In rewriting advice rules for brokers, the Securities and Exchange Commission should “ban entirely” their use of the term “advisor,” and require those who work within the financial services profession to “accurately describe their role,” said Ken Fisher, founder and CEO of Fisher Investments.
In his July 31 comment letter to the agency on its three-pronged advice standards package, Fisher argues that the brokerage and advisory businesses “need clear, separate words to describe them,” as was intended by the Securities Exchange Act of 1934 governing brokers and the Investment Advisers Act of 1940.
Fisher argues that the word “advisor” should be “banned entirely,” as “requiring actors within the financial services industry to accurately describe their role is common sense and good public policy.”
Over the last few decades, Fisher told the Commission, “brokers have intentionally blurred these [advisor/broker] distinctions by calling themselves ‘advisors’ and by offering more and more investment advice. The result is investor confusion.”
(Related: Why Ken Fisher Hates Annuities)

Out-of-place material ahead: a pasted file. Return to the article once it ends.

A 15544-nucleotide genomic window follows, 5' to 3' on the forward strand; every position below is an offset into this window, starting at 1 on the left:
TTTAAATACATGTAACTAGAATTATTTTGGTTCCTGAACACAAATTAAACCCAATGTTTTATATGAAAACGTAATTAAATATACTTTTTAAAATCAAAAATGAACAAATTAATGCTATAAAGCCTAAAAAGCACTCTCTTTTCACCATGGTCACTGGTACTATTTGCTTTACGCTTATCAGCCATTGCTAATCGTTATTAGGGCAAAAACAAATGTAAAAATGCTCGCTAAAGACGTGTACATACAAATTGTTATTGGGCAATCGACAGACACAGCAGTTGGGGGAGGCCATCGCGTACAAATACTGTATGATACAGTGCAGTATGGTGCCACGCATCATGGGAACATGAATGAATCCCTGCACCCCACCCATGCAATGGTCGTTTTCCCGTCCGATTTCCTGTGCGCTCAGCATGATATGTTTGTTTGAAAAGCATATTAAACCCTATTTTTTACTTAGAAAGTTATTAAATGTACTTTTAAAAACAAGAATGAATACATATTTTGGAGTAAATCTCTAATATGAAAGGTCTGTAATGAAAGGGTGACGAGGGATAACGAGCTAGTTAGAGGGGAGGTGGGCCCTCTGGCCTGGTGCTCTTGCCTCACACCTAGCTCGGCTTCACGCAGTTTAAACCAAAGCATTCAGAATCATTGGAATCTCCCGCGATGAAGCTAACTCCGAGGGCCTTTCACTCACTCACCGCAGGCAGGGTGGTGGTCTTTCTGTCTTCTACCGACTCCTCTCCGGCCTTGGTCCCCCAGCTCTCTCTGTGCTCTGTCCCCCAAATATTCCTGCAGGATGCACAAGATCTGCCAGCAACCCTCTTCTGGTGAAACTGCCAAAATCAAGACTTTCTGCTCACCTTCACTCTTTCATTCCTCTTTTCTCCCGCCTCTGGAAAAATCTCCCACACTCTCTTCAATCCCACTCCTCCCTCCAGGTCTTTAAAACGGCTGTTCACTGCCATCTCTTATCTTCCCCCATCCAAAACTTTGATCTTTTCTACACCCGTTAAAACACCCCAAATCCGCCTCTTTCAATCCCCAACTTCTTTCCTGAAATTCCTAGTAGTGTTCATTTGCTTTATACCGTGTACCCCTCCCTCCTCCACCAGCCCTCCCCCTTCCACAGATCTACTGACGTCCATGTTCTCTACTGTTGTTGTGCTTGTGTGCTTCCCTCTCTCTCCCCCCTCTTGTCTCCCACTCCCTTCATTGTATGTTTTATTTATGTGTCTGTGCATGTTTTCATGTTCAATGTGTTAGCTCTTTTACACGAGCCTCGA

In separate comments to ThinkAdvisor on Monday, Fisher said that “adviser” reflects the use of the term in the Advisers Act, while advisor with an “o,” was introduced by brokers “as a way to get around the original ban on using the word ‘adviser.’”
Said Fisher: “I remember a time very well when the ‘o’ didn’t exist at all, and Series 7 registered folks couldn’t call themselves ‘advisers’ and were banned from that. The ‘o’ was just part of the flim-flam to get around that.”
Through “broker pressure and common media misusage much of the industry, your publication included, fell hook, line and sinker for the ‘o’,” Fisher said. (ThinkAdvisor contains the content of Investment Advisor magazine.)
Fisher states in his comment letter to the SEC that while it is important for brokers to operate under “standards of conduct that protect investors, any further blurring, even if called ‘harmonization’ or branded with another catchy slogan, will only magnify the problem.”
Instead, he argued, the financial advice industry needs “’disharmonization’”—“clear, bright, red lines so investors know exactly what they are getting. Advisers versus Advisors language is a start.”
In particular, Fisher continues, “prohibiting brokers and their representatives from calling themselves ‘advisers’ or ‘advisors’ is a good first step.”
But he still doesn’t think it goes far enough.